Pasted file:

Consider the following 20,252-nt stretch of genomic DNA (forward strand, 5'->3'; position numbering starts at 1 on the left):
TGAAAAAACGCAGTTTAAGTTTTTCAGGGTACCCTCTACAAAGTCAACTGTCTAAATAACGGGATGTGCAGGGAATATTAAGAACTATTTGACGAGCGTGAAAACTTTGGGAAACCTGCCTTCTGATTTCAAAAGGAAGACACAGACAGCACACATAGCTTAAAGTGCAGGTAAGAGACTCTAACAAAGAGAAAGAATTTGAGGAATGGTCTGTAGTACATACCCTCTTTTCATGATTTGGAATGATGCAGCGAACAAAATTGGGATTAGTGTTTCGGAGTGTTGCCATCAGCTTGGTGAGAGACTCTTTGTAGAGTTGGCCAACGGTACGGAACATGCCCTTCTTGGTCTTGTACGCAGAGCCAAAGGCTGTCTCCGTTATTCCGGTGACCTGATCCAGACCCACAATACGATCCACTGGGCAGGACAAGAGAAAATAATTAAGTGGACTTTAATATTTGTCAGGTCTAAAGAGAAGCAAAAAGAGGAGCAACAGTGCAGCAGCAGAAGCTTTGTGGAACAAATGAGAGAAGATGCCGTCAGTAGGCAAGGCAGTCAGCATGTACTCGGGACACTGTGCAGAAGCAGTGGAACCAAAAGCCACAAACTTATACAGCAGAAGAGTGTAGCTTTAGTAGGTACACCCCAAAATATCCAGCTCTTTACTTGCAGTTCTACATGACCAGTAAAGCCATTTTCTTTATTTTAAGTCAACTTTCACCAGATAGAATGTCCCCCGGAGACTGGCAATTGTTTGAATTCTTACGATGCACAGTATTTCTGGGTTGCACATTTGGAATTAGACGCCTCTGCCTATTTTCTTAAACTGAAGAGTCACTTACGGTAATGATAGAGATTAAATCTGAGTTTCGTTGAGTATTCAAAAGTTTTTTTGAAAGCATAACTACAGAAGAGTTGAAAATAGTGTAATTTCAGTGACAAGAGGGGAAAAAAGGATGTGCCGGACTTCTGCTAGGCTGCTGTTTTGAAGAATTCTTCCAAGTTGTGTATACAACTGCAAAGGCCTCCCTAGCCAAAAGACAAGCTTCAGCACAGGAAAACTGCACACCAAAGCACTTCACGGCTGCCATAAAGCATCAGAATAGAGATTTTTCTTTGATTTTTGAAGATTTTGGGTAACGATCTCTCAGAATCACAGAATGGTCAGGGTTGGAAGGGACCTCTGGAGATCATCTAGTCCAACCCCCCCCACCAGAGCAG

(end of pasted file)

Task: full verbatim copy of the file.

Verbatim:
Consider the following 20,252-nt stretch of genomic DNA (forward strand, 5'->3'; position numbering starts at 1 on the left):
TGAAAAAACGCAGTTTAAGTTTTTCAGGGTACCCTCTACAAAGTCAACTGTCTAAATAACGGGATGTGCAGGGAATATTAAGAACTATTTGACGAGCGTGAAAACTTTGGGAAACCTGCCTTCTGATTTCAAAAGGAAGACACAGACAGCACACATAGCTTAAAGTGCAGGTAAGAGACTCTAACAAAGAGAAAGAATTTGAGGAATGGTCTGTAGTACATACCCTCTTTTCATGATTTGGAATGATGCAGCGAACAAAATTGGGATTAGTGTTTCGGAGTGTTGCCATCAGCTTGGTGAGAGACTCTTTGTAGAGTTGGCCAACGGTACGGAACATGCCCTTCTTGGTCTTGTACGCAGAGCCAAAGGCTGTCTCCGTTATTCCGGTGACCTGATCCAGACCCACAATACGATCCACTGGGCAGGACAAGAGAAAATAATTAAGTGGACTTTAATATTTGTCAGGTCTAAAGAGAAGCAAAAAGAGGAGCAACAGTGCAGCAGCAGAAGCTTTGTGGAACAAATGAGAGAAGATGCCGTCAGTAGGCAAGGCAGTCAGCATGTACTCGGGACACTGTGCAGAAGCAGTGGAACCAAAAGCCACAAACTTATACAGCAGAAGAGTGTAGCTTTAGTAGGTACACCCCAAAATATCCAGCTCTTTACTTGCAGTTCTACATGACCAGTAAAGCCATTTTCTTTATTTTAAGTCAACTTTCACCAGATAGAATGTCCCCCGGAGACTGGCAATTGTTTGAATTCTTACGATGCACAGTATTTCTGGGTTGCACATTTGGAATTAGACGCCTCTGCCTATTTTCTTAAACTGAAGAGTCACTTACGGTAATGATAGAGATTAAATCTGAGTTTCGTTGAGTATTCAAAAGTTTTTTTGAAAGCATAACTACAGAAGAGTTGAAAATAGTGTAATTTCAGTGACAAGAGGGGAAAAAAGGATGTGCCGGACTTCTGCTAGGCTGCTGTTTTGAAGAATTCTTCCAAGTTGTGTATACAACTGCAAAGGCCTCCCTAGCCAAAAGACAAGCTTCAGCACAGGAAAACTGCACACCAAAGCACTTCACGGCTGCCATAAAGCATCAGAATAGAGATTTTTCTTTGATTTTTGAAGATTTTGGGTAACGATCTCTCAGAATCACAGAATGGTCAGGGTTGGAAGGGACCTCTGGAGATCATCTAGTCCAACCCCCCCCACCAGAGCAG